The organization of the thalamocortical connections of the mediodorsal thalamic nucleus in the rat, related to the ventral forebrain–prefrontal cortex topography

James P. Ray, Joseph L. Price

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294 Scopus citations

Abstract

The medial and central segments of the mediodorsal nucleus of the thalamus (MD) receive afferents from the ventral forebrain, including the piriform cortex, the ventral pallidum, and the amygdaloid complex. Because MD is reciprocally interconnected with prefrontal and agranular insular cortical areas, it provides a relay of ventral forebrain activity to these cortical areas. However, there are also direct projections from the piriform cortex and the amygdala to the prefrontal and agranular insular cortices. This study addresses whether this system has a “triangular” organization, such that structures in the ventral forebrain project to interconnected areas in MD and the prefrontal/insular cortex. The thalamocortical projections of MD have been studied in experiments with injections of retrograde tracers into prefrontal or agranular insular cortical areas. In many of the same experiments, projections from the ventral forebrain to MD and to the prefrontal/insular cortex have been demonstrated with anterograde axonal tracers. The connections of the piriform cortex (PC) with MD and the prefrontal/insular cortex form an organized triangular system. The PC projections to the central and medial segments of MD and to the lateral orbital cortex (LO) and the ventral and posterior agranular insular cortices (AIv and AIp) are topographically organized, such that more caudal parts of PC tend to project more medially in MD and more caudally within the orbital/insular cortex. The central and medial portions of MD also send matching, topographically organized projections to LO, AIv and AIp, with more medial parts of MD projecting further caudally. The anterior cortical nucleus of the amygdala (COa) also projects to the dorsal part of the medial segment of MD and to its cortical targets, the medial orbital area (MO) and AIp. The projections of the basal/accessory basal amygdaloid nuclei to MD and to prefrontal cortex, and from MD to amygdaloceptive parts of prefrontal cortex, are not as tightly organized. Amygdalothalamic afferents in MD are concentrated in the dorsal half of the medial segment. Cells in this part of the nucleus project to the amygdaloceptive prelimbic area (PL) and AIp. However, other amygdaloceptive prefrontal areas are connected to parts of MD that do not receive fibers from the amygdala. Ventral pallidal afferents are distributed to all parts of the central and medial segments of MD, overlapping with the fibers from the amygdala and piriform cortex. Fibers from other parts of the pallidum, or related areas such as the substantia nigra, pars reticulata, terminate in the lateral and ventral parts of MD, where they overlap with inputs from the superior colliculus and other brainstem structures. Thus, pallidal or pallidum‐related inputs overlap with other afferents in all parts of MD. © 1992 Wiley‐Liss, Inc.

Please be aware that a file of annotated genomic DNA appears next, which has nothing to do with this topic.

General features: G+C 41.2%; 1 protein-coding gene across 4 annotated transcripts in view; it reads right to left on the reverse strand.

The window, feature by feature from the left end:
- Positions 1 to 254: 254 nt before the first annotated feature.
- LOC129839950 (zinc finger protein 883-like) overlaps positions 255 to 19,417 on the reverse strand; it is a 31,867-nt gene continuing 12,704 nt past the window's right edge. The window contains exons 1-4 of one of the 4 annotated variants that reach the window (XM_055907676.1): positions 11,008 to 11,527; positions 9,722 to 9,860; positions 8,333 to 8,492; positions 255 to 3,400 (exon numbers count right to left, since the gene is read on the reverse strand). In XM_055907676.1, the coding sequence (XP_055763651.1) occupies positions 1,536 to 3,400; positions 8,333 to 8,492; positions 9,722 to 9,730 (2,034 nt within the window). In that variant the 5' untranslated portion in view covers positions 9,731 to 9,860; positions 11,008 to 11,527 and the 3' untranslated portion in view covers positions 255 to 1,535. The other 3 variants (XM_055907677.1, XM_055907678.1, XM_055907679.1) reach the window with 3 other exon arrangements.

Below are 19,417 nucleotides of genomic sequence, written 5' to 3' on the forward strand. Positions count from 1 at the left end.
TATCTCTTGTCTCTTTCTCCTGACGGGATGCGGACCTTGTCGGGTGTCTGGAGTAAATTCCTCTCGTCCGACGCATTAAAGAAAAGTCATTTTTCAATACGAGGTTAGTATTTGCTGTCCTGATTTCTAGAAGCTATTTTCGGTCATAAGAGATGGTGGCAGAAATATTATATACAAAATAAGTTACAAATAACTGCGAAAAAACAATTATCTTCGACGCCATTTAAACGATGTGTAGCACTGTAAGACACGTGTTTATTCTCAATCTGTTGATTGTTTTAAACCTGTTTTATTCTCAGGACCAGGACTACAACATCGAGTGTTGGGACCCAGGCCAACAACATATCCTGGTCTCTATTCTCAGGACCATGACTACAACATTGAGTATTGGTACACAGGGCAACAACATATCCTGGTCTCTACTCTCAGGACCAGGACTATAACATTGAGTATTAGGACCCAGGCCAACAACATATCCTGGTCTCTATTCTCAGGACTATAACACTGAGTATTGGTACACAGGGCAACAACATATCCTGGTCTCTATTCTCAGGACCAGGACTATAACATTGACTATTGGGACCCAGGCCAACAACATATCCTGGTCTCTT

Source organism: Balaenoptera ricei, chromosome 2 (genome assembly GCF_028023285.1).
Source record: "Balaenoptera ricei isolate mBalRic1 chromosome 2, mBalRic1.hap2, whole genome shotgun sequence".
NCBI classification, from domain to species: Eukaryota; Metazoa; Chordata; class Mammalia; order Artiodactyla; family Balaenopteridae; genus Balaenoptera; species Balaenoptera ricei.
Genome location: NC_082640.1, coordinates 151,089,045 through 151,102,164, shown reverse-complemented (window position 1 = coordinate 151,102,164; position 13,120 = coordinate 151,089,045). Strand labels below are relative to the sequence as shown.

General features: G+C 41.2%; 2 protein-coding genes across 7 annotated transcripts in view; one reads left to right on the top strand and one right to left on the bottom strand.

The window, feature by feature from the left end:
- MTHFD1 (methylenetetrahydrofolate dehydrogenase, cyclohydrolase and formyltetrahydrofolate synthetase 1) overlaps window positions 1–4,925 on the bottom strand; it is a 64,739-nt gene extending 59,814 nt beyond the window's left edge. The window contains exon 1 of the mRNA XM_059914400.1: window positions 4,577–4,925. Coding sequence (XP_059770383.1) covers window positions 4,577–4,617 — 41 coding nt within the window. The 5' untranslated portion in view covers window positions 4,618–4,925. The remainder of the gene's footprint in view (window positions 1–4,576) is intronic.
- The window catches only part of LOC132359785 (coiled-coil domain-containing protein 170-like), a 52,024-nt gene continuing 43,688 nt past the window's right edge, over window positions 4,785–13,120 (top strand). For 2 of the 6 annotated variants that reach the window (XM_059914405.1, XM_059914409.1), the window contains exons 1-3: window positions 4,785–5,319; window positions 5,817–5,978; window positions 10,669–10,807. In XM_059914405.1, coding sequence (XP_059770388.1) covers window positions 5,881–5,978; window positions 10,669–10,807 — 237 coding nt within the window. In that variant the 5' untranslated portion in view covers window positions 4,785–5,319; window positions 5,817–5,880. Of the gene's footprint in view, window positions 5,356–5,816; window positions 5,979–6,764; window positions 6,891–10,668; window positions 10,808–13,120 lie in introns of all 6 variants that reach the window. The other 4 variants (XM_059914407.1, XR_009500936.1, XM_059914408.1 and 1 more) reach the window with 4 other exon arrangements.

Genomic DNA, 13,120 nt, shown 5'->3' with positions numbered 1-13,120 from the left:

Original languageEnglish
Pages (from-to)167-197
Number of pages31
JournalJournal of Comparative Neurology
Volume323
Issue number2
DOIs
StatePublished - Sep 8 1992

Keywords

  • agranular insular cortex
  • amygdala
  • piriform cortex
  • ventral pallidum

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